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OK - consider this sentence:
If I'd have had the money I would have bought it.

Here in the UK, that would be a perfectly reasonable sentence, and so far as I know, grammatically correct. "I'd" is short for "I had", so "I'd have had" expands to "I had have had". I've been hearing, using, and reading, this construction for decades, and no-one's questioned it until now.

Now an American tells me that "had have had" is wrong. If I had to guess, I'd guess that they were looking for "If I'd had" instead of "If I'd have had".

Google certainly confirms that I'm not alone in my use of "had have had". The question is, can this usage be backed up in any formal reference? Or is my American friend right, and I've been getting it wrong for nearly half a century?
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Comments  (Page 5) 
No, that would be a 2nd conditional.

If I had the money I would buy it.

If I had a helicopter I would fly to school.

We are talking about a 3rd conditional sentence expressing something that has past.

example:

If I had seen the car I wouldn't have crashed (you didn't see the car. You crashed)

phil
Dear Grammar geek,

It is irrelevent wether the original question was about non-standard UK use or American use. Firstly, I wasn't telling anyone how to moderate their forum. Also, unfortunately for you, my first mailing wasn't removed at all nor was it in any way rude it simply took a few days to appear ( it is there at the moment).

Furthermore, I am very aware of what I am talking about, I have been a Teacher of English as a foreign language with the British Council for over 20 years and I can assure you that the structure the postings are talking about is called a 3rd condtional sentence. I have never heard the form "If I would have... " used in England but I hear it all the time from American speakers across the country and across economic and social strata so it is obviously well entreched in American English; that fact doesn't make it grammatically correct.
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I hear it all the time from American speakers across the country and across economic and social strata so it is obviously well entrenched in American English; that fact doesn't make it grammatically correct.
Unfortunately, it does, Anon. I am not particularly fond of the structure either, but if the prevalence you posit is true, then it is quite correct. It is 'incorrect' only in the regional English which you are prescribing.
It is 'incorrect' only in the regional English which you are prescribing
I'm not defending a regional dialect of English. I'm pointing out the correct form of the 3rd conditional spoken throughout England and other English speaking countries in the main, and still found in the grammar book. Furthermore, although the use of "If I would have..." is very common in America it is also often pointed out as wrong by educated American writers. We have to be able to make a distinction sometimes between 'correct' and 'incorrect' in all kinds of fields. Why should it be the case that simple numbers dictate? Their is no advantage in changing 'had' to 'would have' but their is a greater chance of creating confusion. Are we going to get rid of all the other uses of the Past Perfect? shall I start saying 'Julie would have been driving...' Instead of ' Julie had been driving...' ? If everyone thinks the world is flat, is it in fact flat?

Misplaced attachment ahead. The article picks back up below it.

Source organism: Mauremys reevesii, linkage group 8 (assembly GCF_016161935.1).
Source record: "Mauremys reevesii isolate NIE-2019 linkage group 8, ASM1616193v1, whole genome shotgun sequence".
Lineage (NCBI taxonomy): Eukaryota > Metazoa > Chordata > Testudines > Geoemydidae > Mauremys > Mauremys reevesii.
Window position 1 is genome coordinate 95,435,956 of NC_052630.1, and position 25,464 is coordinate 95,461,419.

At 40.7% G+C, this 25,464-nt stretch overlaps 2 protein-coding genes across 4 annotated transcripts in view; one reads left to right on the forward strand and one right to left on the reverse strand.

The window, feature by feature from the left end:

The old controversy. Is language more static over time, like natural law, or more changeable, like fashion?

Personally, I think it's more like fashion. The (prescriptive) textbooks tell us what's currently in fashion in the language of the educated classes. Provided you've had some exposure to these books, it's a question of whether you want to be (or want to seem to be, or have to be, in some cases) part of that world or not. Those who have had no exposure to that world will, by default, dress and speak and act as is appropriate to their own group, that is, like those around them.

I find "If I had've had" barbaric, but I don't gasp in disapproval when my friends use it, and cross them off my list.

The world is big enough for all, I suspect. Emotion: smile

CJ
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"There are no facts, only interpretations" - Nietzsche


What was he interpreting?
Anonymous What was he interpreting?
Life in general I suppose, but it all depends on how you look at it! Emotion: smile
I'd is also a contraction for I would. Which would make the sentence say "If I would have had the money I would have bought it." I think that makes more sense.
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No I think you have not read the discussion above. It would make no sense whatsoever. That is the whole point. I'd is sometimes a contraction of 'I would' and sometimes a contraction of 'I had' it depends on the situation but you never say "If I would have had the money I would have bought it" , you say " If I had had the money I would have bought it". 'If i had seen....' 'If I had eaten....' 'If I had read....' the beginning is speculation about something you didn't do. you DIDN'T see you DIDN'T read you DIDN'T eat .... what would have happened if you HAD DONE those things? That is a 3rd conditional sentence. I really hope you now understand.

Phil
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